The South Asia Channel

AfPak Behind the Lines: Pakistani TV through the years

This installment of AfPak Behind the Lines looks at Pakistani television and the Pakistan-U.S. relationship with Luv Puri. 1) USAID recently announced that it is funding a remake of Sesame Street for Pakistan. How unique is this effort to bring American television to Pakistan, historically? Sesame Street was first aired in Pakistan in English in ...

RIZWAN TABASSUM/AFP/Getty Images
RIZWAN TABASSUM/AFP/Getty Images

This installment of AfPak Behind the Lines looks at Pakistani television and the Pakistan-U.S. relationship with Luv Puri.

1) USAID recently announced that it is funding a remake of Sesame Street for Pakistan. How unique is this effort to bring American television to Pakistan, historically?

Sesame Street was first aired in Pakistan in English in the late 1980s and early 1990s, though it was far from the only exposure Pakistanis got to American television and culture. Interestingly, Pakistan Television (PTV) became one of the key instruments through which the U.S.-Pakistan civil alliance during the Afghan jihad gained a popular acceptance at the civil society level in Pakistan. In the 1980’s, television viewers in Pakistan were also exposed to the saga of African Americans’ arrival to the United States of America through the broadcast of televised version of the famous novel of Alex Haley, "Roots: The Saga of an American Family", which gave Pakistani viewers an interesting and vivid exposure to the brutal history of the slave trade and struggles of the African American community in the United States, from the 18th-century until the present.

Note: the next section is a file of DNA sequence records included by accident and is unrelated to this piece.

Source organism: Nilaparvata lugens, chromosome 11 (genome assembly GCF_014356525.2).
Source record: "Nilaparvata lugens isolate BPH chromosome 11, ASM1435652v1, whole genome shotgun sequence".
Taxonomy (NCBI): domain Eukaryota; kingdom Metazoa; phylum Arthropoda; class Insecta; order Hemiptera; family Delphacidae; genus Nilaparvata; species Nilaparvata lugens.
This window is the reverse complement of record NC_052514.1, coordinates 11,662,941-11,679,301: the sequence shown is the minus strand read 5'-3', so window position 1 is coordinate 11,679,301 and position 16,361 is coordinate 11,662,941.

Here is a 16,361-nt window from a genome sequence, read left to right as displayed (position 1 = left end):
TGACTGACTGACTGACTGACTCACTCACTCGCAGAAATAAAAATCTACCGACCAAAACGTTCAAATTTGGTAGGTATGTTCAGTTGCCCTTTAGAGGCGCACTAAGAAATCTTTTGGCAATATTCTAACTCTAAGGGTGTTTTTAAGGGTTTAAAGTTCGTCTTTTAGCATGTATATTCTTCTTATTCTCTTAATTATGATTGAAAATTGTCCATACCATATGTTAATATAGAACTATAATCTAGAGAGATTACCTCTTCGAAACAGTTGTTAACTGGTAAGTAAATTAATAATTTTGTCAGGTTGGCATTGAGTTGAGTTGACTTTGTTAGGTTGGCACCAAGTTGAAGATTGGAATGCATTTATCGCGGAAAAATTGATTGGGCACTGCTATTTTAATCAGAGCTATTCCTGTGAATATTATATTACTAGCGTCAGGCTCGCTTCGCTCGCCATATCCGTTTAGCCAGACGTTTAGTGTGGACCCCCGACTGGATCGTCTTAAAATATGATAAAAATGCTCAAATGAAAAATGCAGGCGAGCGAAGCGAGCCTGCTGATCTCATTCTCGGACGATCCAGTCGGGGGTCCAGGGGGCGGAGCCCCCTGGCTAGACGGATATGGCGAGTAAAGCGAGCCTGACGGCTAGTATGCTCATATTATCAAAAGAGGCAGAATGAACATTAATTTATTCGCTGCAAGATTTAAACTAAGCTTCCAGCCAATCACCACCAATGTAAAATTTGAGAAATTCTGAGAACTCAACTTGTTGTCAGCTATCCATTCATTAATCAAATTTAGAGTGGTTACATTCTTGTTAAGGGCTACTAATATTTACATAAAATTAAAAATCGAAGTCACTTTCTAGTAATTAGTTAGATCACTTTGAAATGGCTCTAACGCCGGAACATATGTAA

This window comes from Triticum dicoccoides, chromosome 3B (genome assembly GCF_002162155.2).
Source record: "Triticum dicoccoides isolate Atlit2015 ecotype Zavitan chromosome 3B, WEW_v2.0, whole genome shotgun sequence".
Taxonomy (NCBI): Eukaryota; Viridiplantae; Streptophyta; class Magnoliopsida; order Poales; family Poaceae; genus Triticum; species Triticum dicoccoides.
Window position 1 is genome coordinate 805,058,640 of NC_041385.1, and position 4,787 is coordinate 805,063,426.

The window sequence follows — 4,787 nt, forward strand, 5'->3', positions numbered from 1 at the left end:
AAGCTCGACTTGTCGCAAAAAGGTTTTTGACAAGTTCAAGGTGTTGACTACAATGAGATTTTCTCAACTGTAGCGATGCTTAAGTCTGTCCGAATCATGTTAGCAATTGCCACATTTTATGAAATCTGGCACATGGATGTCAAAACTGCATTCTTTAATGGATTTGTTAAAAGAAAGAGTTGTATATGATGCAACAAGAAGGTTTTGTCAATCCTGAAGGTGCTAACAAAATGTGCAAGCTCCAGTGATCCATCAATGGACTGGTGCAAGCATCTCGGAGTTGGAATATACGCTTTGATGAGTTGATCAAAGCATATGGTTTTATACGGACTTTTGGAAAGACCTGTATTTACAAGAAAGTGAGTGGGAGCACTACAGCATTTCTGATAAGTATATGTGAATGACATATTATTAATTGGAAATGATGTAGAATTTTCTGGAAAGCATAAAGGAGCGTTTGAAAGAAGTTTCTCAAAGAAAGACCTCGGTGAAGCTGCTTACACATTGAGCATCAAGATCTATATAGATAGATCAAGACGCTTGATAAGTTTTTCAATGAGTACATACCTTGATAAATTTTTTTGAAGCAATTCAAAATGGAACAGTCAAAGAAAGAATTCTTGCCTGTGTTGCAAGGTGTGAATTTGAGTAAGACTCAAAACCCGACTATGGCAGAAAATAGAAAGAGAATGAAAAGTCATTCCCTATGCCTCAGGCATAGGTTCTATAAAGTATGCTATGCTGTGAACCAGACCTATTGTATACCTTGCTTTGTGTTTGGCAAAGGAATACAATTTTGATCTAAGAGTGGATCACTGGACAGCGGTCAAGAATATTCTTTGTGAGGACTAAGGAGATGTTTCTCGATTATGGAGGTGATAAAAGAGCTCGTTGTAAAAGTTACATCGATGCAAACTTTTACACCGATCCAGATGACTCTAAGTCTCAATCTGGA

On a lighter note, Pakistani viewers were also treated to episodes of Star Trek, as well as Full House, which for many gave a sense into the complex aspects of parenting in the West. This heavy dose of American entertainment was going on simultaneously with and at the end of then-dictator Gen. Zia ul-Haq’s government-sponsored Islamization drive in Pakistan, which ended with Zia’s mysterious death in 1988. Every evening, PTV news displayed the shots of the mujahideen fighting the Soviets in Afghanistan. In fact, Zia’s Islamization drive and American entertainment often had their own followers even within the same family, as it was mostly urban, English-speaking families who had access to and could understand shows like Full House (which went on the air at the tail end of the Islamization drive). There was no contradiction between the two parallel trends at the time, because of the political alignment between America and Pakistan and even with the Muslim world at large. There was instead a kind of acceptance of both, a feeling that the American value system and Islamic worlds view could live side by side.

The two strands began to diverge as political alignments and coalitions began to fracture in the 1990s, after the anti-Soviet jihad was finished and the U.S. moved on to other issues, such as nuclear non-proliferation and a post-Soviet Europe. This change in focus put the United States at odds with Pakistan, whose interests and concerns remained firmly rooted in South Asian politics, namely India and the emerging chaos in Afghanistan.

2) How does Pakistan’s English-language entertainment media compare with the Urdu options, both in the past and today?

In the 1990’s, after the United States imposed sanctions on Pakistan for its nuclear program, there was a sudden transformation even with respect to the content of the media, as American programming became minimal. However, the short-lived democratic government of Benazir Bhutto (who was Pakistan’s prime minister from 1988 until 1990 and again from 1993 until 1996) brought about a golden age of Pakistani Urdu theater broadcast on PTV.